Cal turns away and runs to his room, full of anger and jealousy for Aron. Lee tells Cal to control his reaction, and Cal does finally recognize that it is within his power to control himself. He apologizes to his father and goes to see Aron, who is on his way back from Abra’s house. Still roiling with jealousy, Cal tells Aron that he has something to show him. He takes Aron to see Cathy at her brothel. The next morning, Aron signs up for the army, too sickened by the truth to want to live.

Summary: Chapter 50

The next day, Cathy is practically catatonic with the memory of Aron’s visit and his horror upon learning the truth about her. She sends a note to the sheriff advising him to check Joe Valery’s fingerprints and then writes a will in which she leaves all her worldly possessions to Aron. Cathy remembers her childhood, when she used to fantasize about forming a friendship with Alice of Alice in Wonderland. Cathy takes the morphine pill and imagines herself shrinking like Alice until she dies.

Joe Valery discovers Cathy’s body the next morning and finds the will she has written. He takes the keys to Cathy’s safe deposit box at the bank, as well as the photographs of the men she blackmails. However, just as Joe is about to leave the house, the sheriff’s deputy arrives and says that he has to bring Joe in to see the sheriff about something—the sheriff has read Cathy’s letter. Joe suddenly breaks away and tries to run, but the deputy guns him down as he flees.

Analysis: Chapters 46–50

On a biblical level, Adam’s rejection of Cal’s money parallels God’s rejection of Cain’s offering of grain—the act that prompts Cain to kill Abel out of jealousy. Furthermore, Adam’s rejection of Cal’s gift parallels Cyrus’s rejection of Charles’s gift earlier in the novel. In both cases, a father ignores the intentions of a loving son in order to focus on the son he has chosen to love better. In the early parts of the novel, Adam shows no love for Cyrus, while Charles loves Cyrus deeply; nonetheless, Cyrus idealizes Adam as the perfect son and prefers him to Charles. Similarly, Cal loves Adam more completely and selflessly than the anemic Aron, but Adam is so pleased with Aron’s matriculation at Stanford that he decides Aron can do no wrong. His strict sense of morality prevents Adam from accepting the money from Cal; he does not take the time to realize that Cal means well by giving him the money and that Cal merely has not thought about the moral complications of the way he earned it. Similarly, when Aron learns the truth about Cathy, his despair stems largely from the fact that his father lied to him so many years by claiming his mother was dead. Aron, who lives in a world of moral simplicity and extremity, is unable to understand that Adam lied to him in order to protect him and to shield his feelings.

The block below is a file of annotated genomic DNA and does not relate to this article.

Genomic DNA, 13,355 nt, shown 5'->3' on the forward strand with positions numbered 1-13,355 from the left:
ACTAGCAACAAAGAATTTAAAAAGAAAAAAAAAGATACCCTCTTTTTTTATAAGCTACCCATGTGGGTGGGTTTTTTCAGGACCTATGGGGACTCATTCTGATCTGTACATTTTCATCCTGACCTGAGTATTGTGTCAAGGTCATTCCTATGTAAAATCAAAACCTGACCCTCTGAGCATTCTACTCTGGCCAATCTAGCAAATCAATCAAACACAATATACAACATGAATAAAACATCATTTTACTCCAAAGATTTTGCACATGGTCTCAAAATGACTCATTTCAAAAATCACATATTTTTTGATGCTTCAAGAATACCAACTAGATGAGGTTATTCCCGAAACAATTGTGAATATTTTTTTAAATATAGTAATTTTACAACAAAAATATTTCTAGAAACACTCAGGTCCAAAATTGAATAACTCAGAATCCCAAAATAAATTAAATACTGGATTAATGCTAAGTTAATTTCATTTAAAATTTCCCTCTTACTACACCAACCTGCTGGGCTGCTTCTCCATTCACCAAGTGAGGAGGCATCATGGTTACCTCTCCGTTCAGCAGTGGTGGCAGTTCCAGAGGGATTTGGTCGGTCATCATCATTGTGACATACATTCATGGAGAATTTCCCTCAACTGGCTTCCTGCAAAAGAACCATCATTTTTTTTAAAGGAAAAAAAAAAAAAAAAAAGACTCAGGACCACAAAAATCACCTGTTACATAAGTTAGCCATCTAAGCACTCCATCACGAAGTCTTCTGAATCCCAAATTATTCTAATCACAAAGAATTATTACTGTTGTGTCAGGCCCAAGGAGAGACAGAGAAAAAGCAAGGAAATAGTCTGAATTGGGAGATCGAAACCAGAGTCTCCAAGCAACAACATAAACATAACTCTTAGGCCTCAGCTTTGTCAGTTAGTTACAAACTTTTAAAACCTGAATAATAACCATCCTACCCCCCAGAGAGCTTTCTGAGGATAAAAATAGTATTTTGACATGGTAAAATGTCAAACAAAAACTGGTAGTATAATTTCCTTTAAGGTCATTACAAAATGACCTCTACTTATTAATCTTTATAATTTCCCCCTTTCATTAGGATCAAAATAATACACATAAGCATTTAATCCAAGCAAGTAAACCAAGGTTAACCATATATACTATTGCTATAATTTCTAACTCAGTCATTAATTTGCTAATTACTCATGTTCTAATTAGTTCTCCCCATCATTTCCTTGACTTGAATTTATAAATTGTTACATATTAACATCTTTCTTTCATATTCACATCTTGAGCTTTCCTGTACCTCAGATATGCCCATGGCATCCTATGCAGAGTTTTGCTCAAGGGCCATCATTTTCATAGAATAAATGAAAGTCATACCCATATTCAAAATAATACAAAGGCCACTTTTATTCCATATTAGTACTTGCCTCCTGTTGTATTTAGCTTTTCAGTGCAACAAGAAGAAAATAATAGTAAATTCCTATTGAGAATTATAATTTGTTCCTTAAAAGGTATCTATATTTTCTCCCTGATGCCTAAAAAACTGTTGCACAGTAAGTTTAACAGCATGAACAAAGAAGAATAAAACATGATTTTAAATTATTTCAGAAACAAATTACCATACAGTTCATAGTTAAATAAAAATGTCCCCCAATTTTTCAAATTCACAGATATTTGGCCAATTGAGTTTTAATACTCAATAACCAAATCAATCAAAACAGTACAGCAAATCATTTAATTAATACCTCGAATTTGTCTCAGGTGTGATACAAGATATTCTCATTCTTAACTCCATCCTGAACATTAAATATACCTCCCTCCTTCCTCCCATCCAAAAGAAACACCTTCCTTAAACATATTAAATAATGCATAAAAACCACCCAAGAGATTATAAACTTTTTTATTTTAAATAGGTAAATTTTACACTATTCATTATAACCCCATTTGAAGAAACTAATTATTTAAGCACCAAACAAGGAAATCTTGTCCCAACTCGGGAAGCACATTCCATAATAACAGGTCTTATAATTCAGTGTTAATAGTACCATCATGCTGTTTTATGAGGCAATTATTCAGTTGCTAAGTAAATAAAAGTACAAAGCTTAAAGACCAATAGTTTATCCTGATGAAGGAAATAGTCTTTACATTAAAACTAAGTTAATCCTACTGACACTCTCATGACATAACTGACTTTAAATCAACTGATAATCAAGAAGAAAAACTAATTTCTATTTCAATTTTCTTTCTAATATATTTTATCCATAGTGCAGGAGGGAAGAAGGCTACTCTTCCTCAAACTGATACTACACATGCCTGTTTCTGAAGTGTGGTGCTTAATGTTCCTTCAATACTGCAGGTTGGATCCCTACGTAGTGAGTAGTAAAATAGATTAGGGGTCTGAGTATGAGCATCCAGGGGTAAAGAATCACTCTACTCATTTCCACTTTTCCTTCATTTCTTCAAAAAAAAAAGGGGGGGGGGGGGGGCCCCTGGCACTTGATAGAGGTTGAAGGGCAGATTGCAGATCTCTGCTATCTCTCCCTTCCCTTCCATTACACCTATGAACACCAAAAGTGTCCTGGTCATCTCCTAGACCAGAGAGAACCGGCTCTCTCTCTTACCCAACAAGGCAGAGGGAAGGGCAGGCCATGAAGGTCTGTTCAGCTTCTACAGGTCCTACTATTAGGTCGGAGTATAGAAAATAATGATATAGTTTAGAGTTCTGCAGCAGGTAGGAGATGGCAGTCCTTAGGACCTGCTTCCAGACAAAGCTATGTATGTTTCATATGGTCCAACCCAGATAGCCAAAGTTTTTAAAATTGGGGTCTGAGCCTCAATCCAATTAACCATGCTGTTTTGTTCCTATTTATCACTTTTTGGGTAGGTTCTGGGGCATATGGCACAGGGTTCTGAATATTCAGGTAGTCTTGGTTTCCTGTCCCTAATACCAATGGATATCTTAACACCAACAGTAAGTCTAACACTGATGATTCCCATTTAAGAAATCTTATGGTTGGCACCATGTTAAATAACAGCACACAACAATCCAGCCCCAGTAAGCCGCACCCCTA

When Cal takes Aron to Cathy’s brothel, he at least temporary loses his struggle with evil. In doing so, Cal fulfills his role in the Cain-Abel story, causing Aron to join the army and ship off to die in the war. Indeed, Cal brings Aron to their mother out of anger and a desire to inflict pain on his brother, not out of a desire to help Aron confront the ghosts of their family’s past. As expected, the revelation about Cathy shatters Aron: Cathy describes Aron’s horrible screaming when he sees her and Cal’s bitter laughter at the sight. However, although Cal has chosen evil once again, it is significant that East of Eden does not end with Aron’s disappearance: there is still time left for Cal to come to grips with his sin and make a decision about how he will direct his life. Cal must decide whether to choose goodness and strength or to give into the example of Cathy, whose spirit he feels inside him.

Cathy’s downfall, meanwhile, is precipitous. She becomes increasingly paranoid and suspicious until the point where she actually feels Charles Trask’s spirit inside her. Mirroring the emotional and psychological decay wrought by her life’s commitment to evil, her body degenerates as well. Her hands are ravaged by arthritis, she suffers from insomnia, and she fears exposure to light. The extraordinary pain she has inflicted on others simply for the sake of doing so now begins to come back to haunt her. As Cathy deteriorates, she relies upon increasingly desperate means to control those around her. As she realizes that she has no control over Cal, just as she has no control over Adam, she escapes in the only manner available—a morphine overdose. A vestige of her remains, however, in the form of the inheritance that she passes to Aron.